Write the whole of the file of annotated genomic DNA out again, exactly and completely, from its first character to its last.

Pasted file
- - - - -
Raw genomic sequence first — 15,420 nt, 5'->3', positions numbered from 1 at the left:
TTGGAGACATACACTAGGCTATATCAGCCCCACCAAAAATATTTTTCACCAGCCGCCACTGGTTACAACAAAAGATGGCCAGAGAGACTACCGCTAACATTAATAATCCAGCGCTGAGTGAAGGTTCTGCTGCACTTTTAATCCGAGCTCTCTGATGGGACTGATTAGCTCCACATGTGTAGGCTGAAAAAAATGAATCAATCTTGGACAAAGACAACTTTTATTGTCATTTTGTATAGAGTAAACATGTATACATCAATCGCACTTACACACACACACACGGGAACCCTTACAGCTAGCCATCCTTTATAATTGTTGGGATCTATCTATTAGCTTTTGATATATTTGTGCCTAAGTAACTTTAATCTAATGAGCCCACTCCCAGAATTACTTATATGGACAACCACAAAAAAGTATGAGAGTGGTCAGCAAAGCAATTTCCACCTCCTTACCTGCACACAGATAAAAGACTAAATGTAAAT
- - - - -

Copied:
Raw genomic sequence first — 15,420 nt, 5'->3', positions numbered from 1 at the left:
TTGGAGACATACACTAGGCTATATCAGCCCCACCAAAAATATTTTTCACCAGCCGCCACTGGTTACAACAAAAGATGGCCAGAGAGACTACCGCTAACATTAATAATCCAGCGCTGAGTGAAGGTTCTGCTGCACTTTTAATCCGAGCTCTCTGATGGGACTGATTAGCTCCACATGTGTAGGCTGAAAAAAATGAATCAATCTTGGACAAAGACAACTTTTATTGTCATTTTGTATAGAGTAAACATGTATACATCAATCGCACTTACACACACACACACGGGAACCCTTACAGCTAGCCATCCTTTATAATTGTTGGGATCTATCTATTAGCTTTTGATATATTTGTGCCTAAGTAACTTTAATCTAATGAGCCCACTCCCAGAATTACTTATATGGACAACCACAAAAAAGTATGAGAGTGGTCAGCAAAGCAATTTCCACCTCCTTACCTGCACACAGATAAAAGACTAAATGTAAAT